Twittershoes: programming in Shoes.rb

February 22nd, 2008

I have to share this piece of code, wich results look indeed nice. You’ll see in the next blog post…

def string_alert
  c = (LIMIT-@iSay.text.length) :stroke => "#3276BA"
  c > 10 ? ( :stroke => orange) : ( :stroke => red) if (c < 21)
  c > 0 ? “#{c.to_s} chars” : “Too Long!”

[update]: Twittershoes.rb is born: screenshot here

first repo at

February 15th, 2008

… just got my invitation and proceeded to the registration.
They say its free while in Beta. Hosted in Engine Yard.
I created my first repo there, and the design seems clear, simple, effective.
Info is presented clearly, and i enjoyed the way they went after the creation of my repo, showing “Next Steps”. Nice.

I’ll work there for this project.

pg_upgradecluster 8.2 main

February 12th, 2008

PostgreSQL 8.3 is here. After apt-get’ing it, the upgrade didn’t move the 8.2 cluster up. Having 8.2 running in a custom port, made 8.3 go use the standard 5432 port.
8.3 created a main cluster.

Check ports:
$ sudo netstat -anput | grep postgres

Check wich configuration files and wich versions are running:
$ ps -Af | grep postgres

pg_upgradecluster when upgrading the existing PostgreSQL cluster, will check ports of the new and old version (check both 8.2 and /etc/postgresql/8.3/main$ grep 'port' postgresql.conf), and make the newer version use the older version’s port number. Then the older version will use an available port number. This keeps the original Port # in use.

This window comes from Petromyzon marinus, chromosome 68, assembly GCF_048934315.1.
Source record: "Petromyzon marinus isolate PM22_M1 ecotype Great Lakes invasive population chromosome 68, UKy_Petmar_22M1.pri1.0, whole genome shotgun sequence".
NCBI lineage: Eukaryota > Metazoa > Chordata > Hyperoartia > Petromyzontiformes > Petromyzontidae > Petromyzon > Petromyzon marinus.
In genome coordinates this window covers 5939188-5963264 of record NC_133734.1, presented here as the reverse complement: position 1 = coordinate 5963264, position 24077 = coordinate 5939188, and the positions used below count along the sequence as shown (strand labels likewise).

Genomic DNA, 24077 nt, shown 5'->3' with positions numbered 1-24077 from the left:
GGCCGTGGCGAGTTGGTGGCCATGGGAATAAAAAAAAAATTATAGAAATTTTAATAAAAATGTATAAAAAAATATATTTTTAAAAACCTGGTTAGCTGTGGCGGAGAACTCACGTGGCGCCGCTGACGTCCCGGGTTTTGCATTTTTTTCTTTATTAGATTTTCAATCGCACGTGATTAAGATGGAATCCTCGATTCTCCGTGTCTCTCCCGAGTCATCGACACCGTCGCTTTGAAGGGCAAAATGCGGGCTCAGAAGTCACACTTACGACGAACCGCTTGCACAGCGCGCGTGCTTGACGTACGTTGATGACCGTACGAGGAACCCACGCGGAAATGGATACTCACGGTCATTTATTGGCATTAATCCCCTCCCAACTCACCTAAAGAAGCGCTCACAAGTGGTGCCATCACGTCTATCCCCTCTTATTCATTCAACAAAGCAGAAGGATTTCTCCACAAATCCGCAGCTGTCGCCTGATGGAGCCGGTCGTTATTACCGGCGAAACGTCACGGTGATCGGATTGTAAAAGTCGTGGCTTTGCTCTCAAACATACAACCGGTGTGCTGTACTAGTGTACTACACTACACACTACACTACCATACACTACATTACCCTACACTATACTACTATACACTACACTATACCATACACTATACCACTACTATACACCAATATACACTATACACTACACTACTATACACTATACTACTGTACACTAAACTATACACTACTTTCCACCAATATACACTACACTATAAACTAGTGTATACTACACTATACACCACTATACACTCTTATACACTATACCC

Stop and drop the newly created 8.3 main cluster:
$ sudo pg_dropcluster --stop 8.3 main

Time to upgrade the 8.2 main cluster to 8.3
$ sudo pg_upgradecluster 8.2 main

After checking everything is ok we could remove the older cluster:
$ sudo pg_dropcluster --stop 8.2 main

and “apt-get remove” the 8.2 version.

$ man pg_dropcluster
$ man pg_upgradecluster

JSON Ruby and Smallr API

February 3rd, 2008

Nuno’s API talks JSON. So what about accessing it with Ruby ?
Well, quite easy thanks to Florian’s JSON implementation for Ruby. So:

$ sudo gem install json_pure

Now, just need some attention on the use of the address / (slash) just after json and before the query, or you’ll get a HTTP 301 Status Code.